For many of us whose uni years are well behind us, we look back fondly on our student accommodation days. We will remember halls of residence, cafeteria meals, sharing a bathroom with maybe 8-10 others, and for some, shared rooms. It might sound like a nightmare to those who have never done it (and yes you grow out of it) but at the time it was really quite fun. It’s a time of new friends, relationships, self discovery and learning – an introduction to a world of possibility.
In a recent article, Gavin Poole set out the difficulties with living in Auckland as a student. Many commenters gave him a hard time.
“Kingsland!? Why are you demanding a flat in the center of the city? Stop your moaning until you accept that real people commute and students don’t have any special rights to have prime real estate for discount prices. Go rent in Avondale, there’s a train. I’m sorry but this is just self entitled garbage. Use your tertiary years to grow up. The majority of students have always commuted, the only new thing here is the misguided sense of self entitlement.”
“Stop trying to look in Kingsland. Forget about needing to be where all the “Action” is, and move further out. Generations before you did, and are still doing it.”
The thing is, 20 years ago, you could get room and board (including meals) in university accommodation for around $170-$180 a week. The living costs portion of a student loan was $150 per week. Today, in Auckland, it can cost between $240 and $310 a week for uni accommodation (depending on the room size) – without food. Looking at the catered options, you’re looking at between $300 and $375 a week. Anyway, students can get a loan for living costs of up to $177 a week. You see the problem, right?
Just by the numbers, students are doing it way harder today than they ever have. And it’s only going to get worse. Examining suggestions to live further out (“Go rent in Avondale, there’s a train”) reveals that life doesn’t get a whole lot cheaper if you do. Say, you get a 3 bedroom place for $480 a week, which is do-able (not easy, with competition and viewing logistics, but do-able) in places like Avondale, Pt England, Otahuhu, Mangere, Panmure etc. Split in 3, that’s $160 a week. Add around $40 a week for expenses (electricity, internet, insurance etc). That train fare? A little under $50 a week if you get a monthly pass (assuming you can ever afford to spend $200 at once).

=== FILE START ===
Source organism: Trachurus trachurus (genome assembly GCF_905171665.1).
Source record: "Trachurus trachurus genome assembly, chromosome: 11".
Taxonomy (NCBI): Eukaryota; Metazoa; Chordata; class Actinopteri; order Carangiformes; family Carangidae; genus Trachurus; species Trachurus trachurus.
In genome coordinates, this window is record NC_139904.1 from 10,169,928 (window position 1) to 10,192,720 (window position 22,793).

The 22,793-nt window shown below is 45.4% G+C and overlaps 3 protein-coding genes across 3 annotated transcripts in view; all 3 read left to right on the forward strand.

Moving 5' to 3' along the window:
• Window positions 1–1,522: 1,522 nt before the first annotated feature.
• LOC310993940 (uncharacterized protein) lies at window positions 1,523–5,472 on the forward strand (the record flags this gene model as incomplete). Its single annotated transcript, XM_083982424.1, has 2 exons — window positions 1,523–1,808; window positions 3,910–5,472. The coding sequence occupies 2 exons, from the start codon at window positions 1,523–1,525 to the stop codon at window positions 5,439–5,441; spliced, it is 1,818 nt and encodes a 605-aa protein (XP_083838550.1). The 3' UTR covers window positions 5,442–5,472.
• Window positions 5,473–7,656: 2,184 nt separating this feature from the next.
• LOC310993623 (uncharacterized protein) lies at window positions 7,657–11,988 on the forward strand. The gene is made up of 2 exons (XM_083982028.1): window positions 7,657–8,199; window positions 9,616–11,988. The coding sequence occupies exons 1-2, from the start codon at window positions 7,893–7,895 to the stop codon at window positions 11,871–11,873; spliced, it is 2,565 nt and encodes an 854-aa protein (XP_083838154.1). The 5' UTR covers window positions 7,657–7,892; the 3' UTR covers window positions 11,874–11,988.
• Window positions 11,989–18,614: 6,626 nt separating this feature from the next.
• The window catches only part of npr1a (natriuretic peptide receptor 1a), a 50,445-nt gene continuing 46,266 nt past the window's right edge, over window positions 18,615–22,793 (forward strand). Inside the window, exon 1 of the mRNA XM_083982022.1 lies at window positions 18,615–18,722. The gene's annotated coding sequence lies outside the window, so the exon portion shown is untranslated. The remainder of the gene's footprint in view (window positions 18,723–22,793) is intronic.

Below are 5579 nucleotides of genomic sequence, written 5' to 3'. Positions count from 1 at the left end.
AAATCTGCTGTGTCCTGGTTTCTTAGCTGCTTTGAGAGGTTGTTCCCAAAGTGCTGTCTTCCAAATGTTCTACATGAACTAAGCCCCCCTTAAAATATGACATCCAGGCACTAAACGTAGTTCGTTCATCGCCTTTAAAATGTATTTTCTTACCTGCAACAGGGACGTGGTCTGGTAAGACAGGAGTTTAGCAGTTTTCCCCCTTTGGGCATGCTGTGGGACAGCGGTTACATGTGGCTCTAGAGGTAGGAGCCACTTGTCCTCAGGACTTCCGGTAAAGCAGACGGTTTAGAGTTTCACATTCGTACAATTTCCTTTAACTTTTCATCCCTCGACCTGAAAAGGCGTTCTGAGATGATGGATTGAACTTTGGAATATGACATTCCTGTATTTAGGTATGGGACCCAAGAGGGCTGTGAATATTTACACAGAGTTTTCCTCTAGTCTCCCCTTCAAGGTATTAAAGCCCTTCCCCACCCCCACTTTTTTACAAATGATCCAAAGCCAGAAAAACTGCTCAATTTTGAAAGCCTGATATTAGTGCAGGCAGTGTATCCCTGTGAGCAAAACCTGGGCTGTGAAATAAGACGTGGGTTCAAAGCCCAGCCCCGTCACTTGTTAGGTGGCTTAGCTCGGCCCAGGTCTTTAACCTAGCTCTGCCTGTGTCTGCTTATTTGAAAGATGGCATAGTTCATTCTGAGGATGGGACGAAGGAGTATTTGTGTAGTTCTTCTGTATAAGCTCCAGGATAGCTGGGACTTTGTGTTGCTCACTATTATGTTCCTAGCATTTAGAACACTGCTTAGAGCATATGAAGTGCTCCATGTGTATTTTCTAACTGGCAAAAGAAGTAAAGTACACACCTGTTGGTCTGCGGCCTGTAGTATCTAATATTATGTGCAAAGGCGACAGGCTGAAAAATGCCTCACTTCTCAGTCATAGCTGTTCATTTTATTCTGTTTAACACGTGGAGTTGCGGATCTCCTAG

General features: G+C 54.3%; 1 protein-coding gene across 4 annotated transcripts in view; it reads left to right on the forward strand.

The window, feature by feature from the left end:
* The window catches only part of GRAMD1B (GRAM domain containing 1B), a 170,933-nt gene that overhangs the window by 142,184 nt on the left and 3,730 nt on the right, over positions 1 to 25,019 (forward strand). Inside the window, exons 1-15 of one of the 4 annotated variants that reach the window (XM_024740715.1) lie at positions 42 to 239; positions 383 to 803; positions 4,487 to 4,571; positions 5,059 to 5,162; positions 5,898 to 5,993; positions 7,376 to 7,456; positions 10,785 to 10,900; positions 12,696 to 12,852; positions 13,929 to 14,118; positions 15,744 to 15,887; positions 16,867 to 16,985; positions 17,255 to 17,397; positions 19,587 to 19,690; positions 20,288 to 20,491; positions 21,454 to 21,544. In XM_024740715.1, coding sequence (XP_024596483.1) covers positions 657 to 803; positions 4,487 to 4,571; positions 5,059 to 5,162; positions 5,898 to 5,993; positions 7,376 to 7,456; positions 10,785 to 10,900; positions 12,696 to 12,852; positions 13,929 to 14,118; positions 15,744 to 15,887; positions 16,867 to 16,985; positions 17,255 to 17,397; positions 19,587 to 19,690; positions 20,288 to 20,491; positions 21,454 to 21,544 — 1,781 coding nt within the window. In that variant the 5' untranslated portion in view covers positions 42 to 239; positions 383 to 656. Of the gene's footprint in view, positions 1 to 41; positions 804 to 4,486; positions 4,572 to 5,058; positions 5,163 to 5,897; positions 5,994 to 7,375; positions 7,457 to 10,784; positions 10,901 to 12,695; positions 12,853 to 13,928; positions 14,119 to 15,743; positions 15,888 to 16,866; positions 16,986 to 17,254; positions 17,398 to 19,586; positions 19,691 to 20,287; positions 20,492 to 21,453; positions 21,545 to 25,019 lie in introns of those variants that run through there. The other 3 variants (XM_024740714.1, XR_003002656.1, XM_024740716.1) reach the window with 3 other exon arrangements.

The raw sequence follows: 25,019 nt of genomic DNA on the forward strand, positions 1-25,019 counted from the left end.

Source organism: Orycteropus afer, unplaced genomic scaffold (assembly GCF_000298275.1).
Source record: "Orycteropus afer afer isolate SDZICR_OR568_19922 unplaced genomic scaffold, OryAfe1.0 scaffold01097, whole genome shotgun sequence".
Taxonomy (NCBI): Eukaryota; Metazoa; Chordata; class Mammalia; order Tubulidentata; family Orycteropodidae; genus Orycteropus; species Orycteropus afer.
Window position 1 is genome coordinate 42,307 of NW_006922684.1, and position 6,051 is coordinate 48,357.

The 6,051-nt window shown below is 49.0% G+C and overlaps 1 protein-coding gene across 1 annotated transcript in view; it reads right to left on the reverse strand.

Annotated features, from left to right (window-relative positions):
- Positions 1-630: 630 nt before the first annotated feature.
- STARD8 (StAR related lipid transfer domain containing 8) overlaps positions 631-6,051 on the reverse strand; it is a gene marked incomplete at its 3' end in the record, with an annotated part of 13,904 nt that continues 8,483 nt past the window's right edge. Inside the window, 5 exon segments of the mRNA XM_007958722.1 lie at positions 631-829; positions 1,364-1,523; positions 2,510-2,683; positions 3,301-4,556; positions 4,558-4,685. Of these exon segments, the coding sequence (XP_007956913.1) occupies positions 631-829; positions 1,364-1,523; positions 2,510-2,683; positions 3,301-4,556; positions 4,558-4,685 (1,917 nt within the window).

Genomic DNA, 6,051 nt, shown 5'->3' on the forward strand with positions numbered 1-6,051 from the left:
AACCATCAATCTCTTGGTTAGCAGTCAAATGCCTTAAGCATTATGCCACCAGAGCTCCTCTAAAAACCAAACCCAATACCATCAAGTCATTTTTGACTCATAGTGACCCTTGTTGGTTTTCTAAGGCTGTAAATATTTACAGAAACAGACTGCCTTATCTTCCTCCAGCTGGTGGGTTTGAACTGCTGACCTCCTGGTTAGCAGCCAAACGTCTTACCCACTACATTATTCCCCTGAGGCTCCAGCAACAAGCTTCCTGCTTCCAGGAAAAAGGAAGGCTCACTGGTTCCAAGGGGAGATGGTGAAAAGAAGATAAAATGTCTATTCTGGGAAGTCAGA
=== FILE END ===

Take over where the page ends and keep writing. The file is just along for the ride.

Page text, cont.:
So, around $250 a week – with 10-15 hours a week travelling. I know, only the self-entitled would complain about that, right? Well, it’s a challenge when you also have to travel to and hold down that job to earn the $180 a week you need to make rent, pay expenses and feed yourself – all while studying enough to make the $5,000 – $6,000 in course fees worth it. This is just living, not partying it up.
If we compare that to coming up with $20 or $30 a week needed in the 90s to bridge the gap between what the student loan provides and what was needed to live (plus maybe another $60 for a bit of fun), it’s unquestionably harder today than it used to be. A hospo job over the summer, a clerical temping job over the mid-year break, some cold-calling telemarketing work selling home security systems and/or some work during semester were enough to get you by back in the day – with the odd $20 from Mum and Dad the day before payday when things were a bit despo.
Why, then, do so many people insist on revising history to exaggerate the difficulties they faced? It seems like the longer ago people studied, the harder they think they had it but the reality is this: compared to today, student life was easy street and the further you go back, the easier it was. It took management, yes. It took additional work, yes. It took a bit of discipline and saving, yes. And there were times when things were really, really tight. But it was nothing like today. Now, you can do all of those things and still not have enough to get by.
Affordable student accommodation in Auckland is the consequence of broader problems – with both housing and the education system. But we need to do something – starting with having a bit more compassion for these young people. If you’re tempted to reply to that call with “it’s supply and demand – deal with it”, consider your own interests. We need to grow and retain Auckland’s talent – not just for them, but for all of us. We need teachers, nurses and other essential professions that support the health and wellbeing of our society, along with those who will create new businesses and jobs.
Help us gather the views of New Zealanders on the shape of the future higher education by answering our survey. We’re offering prizes including $1000 to support education (this could include rent contributions). Terms and conditions apply.
Together, we believe we can make things better. Way better.